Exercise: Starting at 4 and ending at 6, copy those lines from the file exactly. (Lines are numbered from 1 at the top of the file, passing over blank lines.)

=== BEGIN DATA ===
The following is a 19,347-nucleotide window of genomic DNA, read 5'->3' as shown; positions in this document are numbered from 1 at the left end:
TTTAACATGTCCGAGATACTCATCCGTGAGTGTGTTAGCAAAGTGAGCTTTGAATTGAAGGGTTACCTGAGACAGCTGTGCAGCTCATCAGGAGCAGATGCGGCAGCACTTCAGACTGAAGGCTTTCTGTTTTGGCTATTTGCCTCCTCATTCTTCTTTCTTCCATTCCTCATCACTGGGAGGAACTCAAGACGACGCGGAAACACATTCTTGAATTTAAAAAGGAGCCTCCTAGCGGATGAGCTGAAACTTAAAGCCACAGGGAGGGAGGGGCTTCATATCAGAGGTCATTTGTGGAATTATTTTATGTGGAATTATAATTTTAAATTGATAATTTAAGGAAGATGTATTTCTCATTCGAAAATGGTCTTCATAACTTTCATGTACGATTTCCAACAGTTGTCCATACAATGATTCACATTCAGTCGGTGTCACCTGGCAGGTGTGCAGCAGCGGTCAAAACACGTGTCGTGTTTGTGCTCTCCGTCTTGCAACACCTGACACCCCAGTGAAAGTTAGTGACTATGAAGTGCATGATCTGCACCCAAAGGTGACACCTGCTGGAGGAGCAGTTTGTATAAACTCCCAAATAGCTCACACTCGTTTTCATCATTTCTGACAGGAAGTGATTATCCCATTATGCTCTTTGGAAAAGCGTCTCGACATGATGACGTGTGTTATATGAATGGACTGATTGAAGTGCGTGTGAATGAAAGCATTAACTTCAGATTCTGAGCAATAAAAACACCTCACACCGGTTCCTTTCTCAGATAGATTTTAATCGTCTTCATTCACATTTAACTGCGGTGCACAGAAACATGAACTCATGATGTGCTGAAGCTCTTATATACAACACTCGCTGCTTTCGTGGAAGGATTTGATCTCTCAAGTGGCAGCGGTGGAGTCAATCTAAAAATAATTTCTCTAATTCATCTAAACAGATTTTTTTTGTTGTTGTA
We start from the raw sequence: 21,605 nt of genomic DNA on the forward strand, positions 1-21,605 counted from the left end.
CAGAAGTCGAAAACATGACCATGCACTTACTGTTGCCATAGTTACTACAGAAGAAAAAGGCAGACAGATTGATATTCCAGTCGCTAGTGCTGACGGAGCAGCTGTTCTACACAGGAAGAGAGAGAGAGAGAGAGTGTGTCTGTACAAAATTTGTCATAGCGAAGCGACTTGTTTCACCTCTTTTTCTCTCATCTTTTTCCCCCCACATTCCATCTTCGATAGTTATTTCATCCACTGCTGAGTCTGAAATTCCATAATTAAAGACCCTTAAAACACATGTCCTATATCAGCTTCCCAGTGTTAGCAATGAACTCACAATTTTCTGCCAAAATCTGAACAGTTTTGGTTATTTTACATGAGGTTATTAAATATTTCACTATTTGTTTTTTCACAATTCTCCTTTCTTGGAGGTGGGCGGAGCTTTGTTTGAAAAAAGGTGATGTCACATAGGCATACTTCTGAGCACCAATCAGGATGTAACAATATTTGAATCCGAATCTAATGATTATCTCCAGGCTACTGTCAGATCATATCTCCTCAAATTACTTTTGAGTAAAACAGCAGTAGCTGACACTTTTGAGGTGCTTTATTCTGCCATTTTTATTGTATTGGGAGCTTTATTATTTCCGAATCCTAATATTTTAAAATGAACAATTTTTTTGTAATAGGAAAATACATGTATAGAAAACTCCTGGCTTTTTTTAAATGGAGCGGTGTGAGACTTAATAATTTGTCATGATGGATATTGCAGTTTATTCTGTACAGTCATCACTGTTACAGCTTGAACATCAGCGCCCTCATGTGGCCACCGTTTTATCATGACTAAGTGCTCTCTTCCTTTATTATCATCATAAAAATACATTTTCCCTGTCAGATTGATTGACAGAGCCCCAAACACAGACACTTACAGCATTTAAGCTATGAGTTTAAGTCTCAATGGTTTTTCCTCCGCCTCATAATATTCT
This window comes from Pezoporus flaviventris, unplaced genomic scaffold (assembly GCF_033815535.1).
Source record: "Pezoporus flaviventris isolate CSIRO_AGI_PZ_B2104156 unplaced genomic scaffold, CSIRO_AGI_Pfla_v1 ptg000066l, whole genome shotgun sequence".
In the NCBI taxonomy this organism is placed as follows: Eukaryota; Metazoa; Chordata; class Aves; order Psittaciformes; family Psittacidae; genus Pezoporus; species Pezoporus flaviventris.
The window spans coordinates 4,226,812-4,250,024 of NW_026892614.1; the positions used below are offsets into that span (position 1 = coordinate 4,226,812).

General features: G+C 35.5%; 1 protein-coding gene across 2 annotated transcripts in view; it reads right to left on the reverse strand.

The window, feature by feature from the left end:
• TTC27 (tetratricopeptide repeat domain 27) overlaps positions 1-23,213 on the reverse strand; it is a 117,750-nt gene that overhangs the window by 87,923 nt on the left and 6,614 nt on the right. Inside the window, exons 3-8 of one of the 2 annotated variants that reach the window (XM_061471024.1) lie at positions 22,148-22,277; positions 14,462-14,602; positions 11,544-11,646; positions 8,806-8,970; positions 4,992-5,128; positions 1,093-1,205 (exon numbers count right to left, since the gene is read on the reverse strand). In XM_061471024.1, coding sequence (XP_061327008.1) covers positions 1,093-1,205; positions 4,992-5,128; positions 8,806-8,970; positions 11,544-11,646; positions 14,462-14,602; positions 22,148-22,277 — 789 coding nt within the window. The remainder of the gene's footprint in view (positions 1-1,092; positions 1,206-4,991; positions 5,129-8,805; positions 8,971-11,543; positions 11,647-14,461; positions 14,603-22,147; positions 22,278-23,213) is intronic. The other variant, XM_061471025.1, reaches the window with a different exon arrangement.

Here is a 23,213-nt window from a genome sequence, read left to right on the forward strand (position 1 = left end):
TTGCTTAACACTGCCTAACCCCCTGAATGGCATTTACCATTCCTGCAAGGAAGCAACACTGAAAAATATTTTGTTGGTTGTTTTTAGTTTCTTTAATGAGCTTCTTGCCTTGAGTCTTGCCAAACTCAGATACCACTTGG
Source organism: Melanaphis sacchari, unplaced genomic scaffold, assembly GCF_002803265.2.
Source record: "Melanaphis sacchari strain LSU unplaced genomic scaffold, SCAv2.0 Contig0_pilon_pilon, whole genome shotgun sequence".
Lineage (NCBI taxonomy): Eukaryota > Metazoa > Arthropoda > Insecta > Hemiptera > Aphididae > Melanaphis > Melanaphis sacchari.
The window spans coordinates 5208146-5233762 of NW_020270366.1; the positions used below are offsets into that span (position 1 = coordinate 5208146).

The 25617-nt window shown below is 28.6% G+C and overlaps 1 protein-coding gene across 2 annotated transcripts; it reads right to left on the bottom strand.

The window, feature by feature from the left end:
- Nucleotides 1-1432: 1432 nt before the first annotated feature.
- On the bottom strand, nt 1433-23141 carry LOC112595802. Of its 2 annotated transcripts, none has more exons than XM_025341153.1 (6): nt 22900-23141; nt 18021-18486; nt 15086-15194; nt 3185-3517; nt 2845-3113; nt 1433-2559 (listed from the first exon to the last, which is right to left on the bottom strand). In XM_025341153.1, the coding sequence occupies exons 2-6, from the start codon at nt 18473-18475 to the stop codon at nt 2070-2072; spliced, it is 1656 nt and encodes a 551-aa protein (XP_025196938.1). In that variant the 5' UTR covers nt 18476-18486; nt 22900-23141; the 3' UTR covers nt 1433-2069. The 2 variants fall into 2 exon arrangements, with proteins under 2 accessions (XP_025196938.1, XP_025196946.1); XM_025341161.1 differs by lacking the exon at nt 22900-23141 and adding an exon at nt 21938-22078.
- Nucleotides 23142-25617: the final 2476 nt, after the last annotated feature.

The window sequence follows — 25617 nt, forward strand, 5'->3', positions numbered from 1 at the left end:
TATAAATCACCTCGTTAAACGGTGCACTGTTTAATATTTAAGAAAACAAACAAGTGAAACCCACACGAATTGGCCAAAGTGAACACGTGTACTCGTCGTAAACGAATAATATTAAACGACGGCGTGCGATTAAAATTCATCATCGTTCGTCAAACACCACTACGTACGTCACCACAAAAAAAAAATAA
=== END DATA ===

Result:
CAGAAGTCGAAAACATGACCATGCACTTACTGTTGCCATAGTTACTACAGAAGAAAAAGGCAGACAGATTGATATTCCAGTCGCTAGTGCTGACGGAGCAGCTGTTCTACACAGGAAGAGAGAGAGAGAGAGAGTGTGTCTGTACAAAATTTGTCATAGCGAAGCGACTTGTTTCACCTCTTTTTCTCTCATCTTTTTCCCCCCACATTCCATCTTCGATAGTTATTTCATCCACTGCTGAGTCTGAAATTCCATAATTAAAGACCCTTAAAACACATGTCCTATATCAGCTTCCCAGTGTTAGCAATGAACTCACAATTTTCTGCCAAAATCTGAACAGTTTTGGTTATTTTACATGAGGTTATTAAATATTTCACTATTTGTTTTTTCACAATTCTCCTTTCTTGGAGGTGGGCGGAGCTTTGTTTGAAAAAAGGTGATGTCACATAGGCATACTTCTGAGCACCAATCAGGATGTAACAATATTTGAATCCGAATCTAATGATTATCTCCAGGCTACTGTCAGATCATATCTCCTCAAATTACTTTTGAGTAAAACAGCAGTAGCTGACACTTTTGAGGTGCTTTATTCTGCCATTTTTATTGTATTGGGAGCTTTATTATTTCCGAATCCTAATATTTTAAAATGAACAATTTTTTTGTAATAGGAAAATACATGTATAGAAAACTCCTGGCTTTTTTTAAATGGAGCGGTGTGAGACTTAATAATTTGTCATGATGGATATTGCAGTTTATTCTGTACAGTCATCACTGTTACAGCTTGAACATCAGCGCCCTCATGTGGCCACCGTTTTATCATGACTAAGTGCTCTCTTCCTTTATTATCATCATAAAAATACATTTTCCCTGTCAGATTGATTGACAGAGCCCCAAACACAGACACTTACAGCATTTAAGCTATGAGTTTAAGTCTCAATGGTTTTTCCTCCGCCTCATAATATTCT
This window comes from Pezoporus flaviventris, unplaced genomic scaffold (assembly GCF_033815535.1).
Source record: "Pezoporus flaviventris isolate CSIRO_AGI_PZ_B2104156 unplaced genomic scaffold, CSIRO_AGI_Pfla_v1 ptg000066l, whole genome shotgun sequence".